Interior Releases 2010 State of the Birds Report

A team of federal and nongovernment scientists concludes that 100s of species of U.S. birds are threatened by climate change

  • NWF Staff
  • Mar 12, 2010

Secretary of the Interior Ken Salazar recently released a report concluding that climate change threatens to further imperil 100s of species of birds already under stress from habitat loss, invasive species and other threats. The State of the Birds: 2010 Report on Climate Change is a follow up to a comprehensive report released last year showing that nearly a third of the nation's 800 bird species are endangered, threatened or in significant decline.

“For well over a century, migratory birds have faced stresses such as commercial hunting, loss of forests, the use of DDT and other pesticides, a loss of wetlands and other key habitat, the introduction of invasive species and other impacts of human development,” said Salazar. “Now they are facing a new threat—climate change—that could dramatically alter their habitat and food supply and push many species towards extinction.”

A collaboration of the U.S. Fish and Wildlife Service and experts from some of the nation’s leading conservation organizations, the report demonstrates that climate changes will have an increasingly disruptive effect on bird species in all habitats, with oceanic and Hawaiian birds facing greatest peril.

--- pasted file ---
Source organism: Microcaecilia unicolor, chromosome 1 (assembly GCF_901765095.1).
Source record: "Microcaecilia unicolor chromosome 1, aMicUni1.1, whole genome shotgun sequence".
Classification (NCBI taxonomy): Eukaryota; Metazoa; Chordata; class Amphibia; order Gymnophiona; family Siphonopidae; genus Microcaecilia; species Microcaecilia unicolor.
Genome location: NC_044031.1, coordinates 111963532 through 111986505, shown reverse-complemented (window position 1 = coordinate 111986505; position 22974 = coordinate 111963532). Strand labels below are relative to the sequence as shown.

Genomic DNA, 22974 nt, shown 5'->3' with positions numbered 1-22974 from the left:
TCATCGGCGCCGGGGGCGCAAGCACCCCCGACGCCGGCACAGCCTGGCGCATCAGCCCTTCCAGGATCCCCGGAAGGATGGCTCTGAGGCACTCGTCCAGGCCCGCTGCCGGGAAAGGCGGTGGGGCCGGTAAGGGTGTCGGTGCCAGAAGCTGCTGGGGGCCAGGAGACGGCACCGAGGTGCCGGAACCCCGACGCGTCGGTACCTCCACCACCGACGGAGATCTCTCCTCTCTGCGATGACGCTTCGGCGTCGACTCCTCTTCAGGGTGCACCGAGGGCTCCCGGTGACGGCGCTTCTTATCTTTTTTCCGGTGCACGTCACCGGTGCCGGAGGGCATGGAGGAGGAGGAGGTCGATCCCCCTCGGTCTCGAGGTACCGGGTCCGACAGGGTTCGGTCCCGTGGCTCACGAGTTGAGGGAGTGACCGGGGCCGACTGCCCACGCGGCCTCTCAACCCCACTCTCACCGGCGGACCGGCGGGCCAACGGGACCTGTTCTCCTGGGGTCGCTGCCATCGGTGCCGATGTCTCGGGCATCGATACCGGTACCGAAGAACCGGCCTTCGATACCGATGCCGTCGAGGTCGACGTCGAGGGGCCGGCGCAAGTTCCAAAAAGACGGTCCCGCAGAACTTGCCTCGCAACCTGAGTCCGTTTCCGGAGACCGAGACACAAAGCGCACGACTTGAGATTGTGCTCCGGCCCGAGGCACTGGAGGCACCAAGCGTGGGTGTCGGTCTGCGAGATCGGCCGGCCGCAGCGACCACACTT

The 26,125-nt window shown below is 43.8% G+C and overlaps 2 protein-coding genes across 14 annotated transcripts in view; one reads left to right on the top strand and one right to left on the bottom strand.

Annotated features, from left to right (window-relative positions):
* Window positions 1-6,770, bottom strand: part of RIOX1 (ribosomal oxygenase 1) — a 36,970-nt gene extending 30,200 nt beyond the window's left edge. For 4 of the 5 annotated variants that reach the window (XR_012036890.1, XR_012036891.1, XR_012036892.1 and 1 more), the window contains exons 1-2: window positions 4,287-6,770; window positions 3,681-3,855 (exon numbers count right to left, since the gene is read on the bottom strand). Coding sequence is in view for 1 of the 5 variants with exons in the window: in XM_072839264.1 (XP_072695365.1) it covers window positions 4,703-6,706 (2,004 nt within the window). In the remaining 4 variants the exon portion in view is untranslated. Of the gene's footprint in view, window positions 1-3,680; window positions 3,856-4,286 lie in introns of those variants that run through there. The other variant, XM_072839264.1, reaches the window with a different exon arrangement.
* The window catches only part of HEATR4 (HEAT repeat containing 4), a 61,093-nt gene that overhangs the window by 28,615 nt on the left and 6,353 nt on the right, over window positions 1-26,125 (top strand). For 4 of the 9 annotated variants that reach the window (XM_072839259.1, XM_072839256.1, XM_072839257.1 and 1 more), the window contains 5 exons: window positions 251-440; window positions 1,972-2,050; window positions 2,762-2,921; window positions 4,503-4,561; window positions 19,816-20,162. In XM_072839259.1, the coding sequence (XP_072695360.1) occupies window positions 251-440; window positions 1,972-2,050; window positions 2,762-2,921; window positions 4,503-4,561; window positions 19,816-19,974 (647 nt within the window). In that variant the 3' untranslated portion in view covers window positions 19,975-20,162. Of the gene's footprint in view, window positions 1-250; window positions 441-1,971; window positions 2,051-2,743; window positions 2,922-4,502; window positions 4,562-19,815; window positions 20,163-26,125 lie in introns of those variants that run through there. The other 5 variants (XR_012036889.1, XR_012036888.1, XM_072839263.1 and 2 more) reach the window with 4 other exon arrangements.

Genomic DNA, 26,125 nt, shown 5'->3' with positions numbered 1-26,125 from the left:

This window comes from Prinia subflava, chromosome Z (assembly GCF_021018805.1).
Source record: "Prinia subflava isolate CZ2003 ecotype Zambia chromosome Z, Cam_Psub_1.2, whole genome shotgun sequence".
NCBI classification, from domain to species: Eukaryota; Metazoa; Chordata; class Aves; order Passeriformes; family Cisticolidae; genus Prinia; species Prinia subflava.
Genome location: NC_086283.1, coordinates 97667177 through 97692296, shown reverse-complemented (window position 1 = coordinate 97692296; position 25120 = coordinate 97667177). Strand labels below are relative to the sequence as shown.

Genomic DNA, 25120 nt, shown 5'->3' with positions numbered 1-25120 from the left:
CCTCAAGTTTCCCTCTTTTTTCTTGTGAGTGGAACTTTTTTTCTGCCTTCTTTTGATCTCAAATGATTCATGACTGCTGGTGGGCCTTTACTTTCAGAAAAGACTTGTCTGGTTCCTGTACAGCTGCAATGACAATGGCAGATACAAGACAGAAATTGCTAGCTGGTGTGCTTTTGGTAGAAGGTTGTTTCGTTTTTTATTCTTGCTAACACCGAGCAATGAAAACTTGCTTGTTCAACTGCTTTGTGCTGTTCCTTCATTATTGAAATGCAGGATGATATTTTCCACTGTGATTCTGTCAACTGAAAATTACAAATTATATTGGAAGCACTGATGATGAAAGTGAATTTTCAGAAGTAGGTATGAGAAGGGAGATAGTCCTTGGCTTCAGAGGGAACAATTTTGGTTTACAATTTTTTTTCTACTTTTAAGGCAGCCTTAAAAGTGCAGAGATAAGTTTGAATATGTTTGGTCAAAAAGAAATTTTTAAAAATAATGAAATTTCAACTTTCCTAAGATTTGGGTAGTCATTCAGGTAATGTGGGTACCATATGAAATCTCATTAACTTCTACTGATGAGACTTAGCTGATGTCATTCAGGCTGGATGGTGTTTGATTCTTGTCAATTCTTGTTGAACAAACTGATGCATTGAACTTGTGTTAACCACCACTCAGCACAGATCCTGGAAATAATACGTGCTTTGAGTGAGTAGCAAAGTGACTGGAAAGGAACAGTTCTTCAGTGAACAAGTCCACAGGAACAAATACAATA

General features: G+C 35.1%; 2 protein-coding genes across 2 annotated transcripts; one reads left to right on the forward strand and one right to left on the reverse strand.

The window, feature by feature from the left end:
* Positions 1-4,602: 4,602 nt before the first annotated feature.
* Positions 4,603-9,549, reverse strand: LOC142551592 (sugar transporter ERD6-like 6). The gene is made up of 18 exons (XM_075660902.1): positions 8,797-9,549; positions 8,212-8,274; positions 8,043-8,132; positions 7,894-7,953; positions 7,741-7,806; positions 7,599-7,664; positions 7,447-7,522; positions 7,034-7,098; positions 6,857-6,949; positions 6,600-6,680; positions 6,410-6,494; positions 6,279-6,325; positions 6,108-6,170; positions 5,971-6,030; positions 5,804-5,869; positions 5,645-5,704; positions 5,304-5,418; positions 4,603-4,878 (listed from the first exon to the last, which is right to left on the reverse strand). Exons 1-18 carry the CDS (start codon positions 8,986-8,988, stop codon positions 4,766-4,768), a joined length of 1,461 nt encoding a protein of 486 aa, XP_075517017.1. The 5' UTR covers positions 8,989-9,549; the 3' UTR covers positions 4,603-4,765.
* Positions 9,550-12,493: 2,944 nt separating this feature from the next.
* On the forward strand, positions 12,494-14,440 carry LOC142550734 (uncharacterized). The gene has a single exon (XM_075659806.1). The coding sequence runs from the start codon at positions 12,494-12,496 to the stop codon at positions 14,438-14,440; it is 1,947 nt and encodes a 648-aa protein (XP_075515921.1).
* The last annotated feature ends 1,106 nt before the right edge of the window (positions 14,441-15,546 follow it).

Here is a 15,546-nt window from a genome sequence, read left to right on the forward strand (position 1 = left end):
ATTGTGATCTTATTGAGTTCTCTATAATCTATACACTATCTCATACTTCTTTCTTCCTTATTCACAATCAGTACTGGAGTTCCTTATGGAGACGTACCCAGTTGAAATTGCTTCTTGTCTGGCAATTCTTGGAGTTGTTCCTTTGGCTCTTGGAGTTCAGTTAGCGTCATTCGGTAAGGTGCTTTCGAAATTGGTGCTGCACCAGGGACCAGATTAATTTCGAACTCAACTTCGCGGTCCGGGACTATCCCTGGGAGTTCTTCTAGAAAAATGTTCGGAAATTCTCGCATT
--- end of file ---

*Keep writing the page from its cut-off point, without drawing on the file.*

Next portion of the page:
Oceanic birds are among the most vulnerable because they don’t raise many young each year; they face challenges from a rapidly changing marine ecosystem; and they nest on islands that may be flooded as sea levels rise. All 67 oceanic bird species, such as petrels and albatrosses, are among the most vulnerable birds to climate change.

Hawaiian birds such as endangered species Puaiohi and ’Akiapōlā’au already face multiple threats and are increasingly challenged by mosquito-borne diseases and invasive species as climate change alters their native habitats.

Birds in coastal, arctic/alpine and grassland habitats as well as those on Caribbean and Pacific islands show intermediate levels of vulnerability; most birds in aridlands, wetlands, and forests show relatively low vulnerability to climate change.

For bird species that are already of conservation concern such as the golden-cheeked warbler, whooping crane and spectacled eider (above), the added vulnerability to climate change may hasten declines or prevent recovery.

The report identified common species such as the American oystercatcher, common nighthawk and northern pintail that are likely to become species of conservation concern as a result of climate change.

"Just as they did in 1962 when Rachel Carson published Silent Spring, our migratory birds are sending us a message about the health of our planet," said Salazar.


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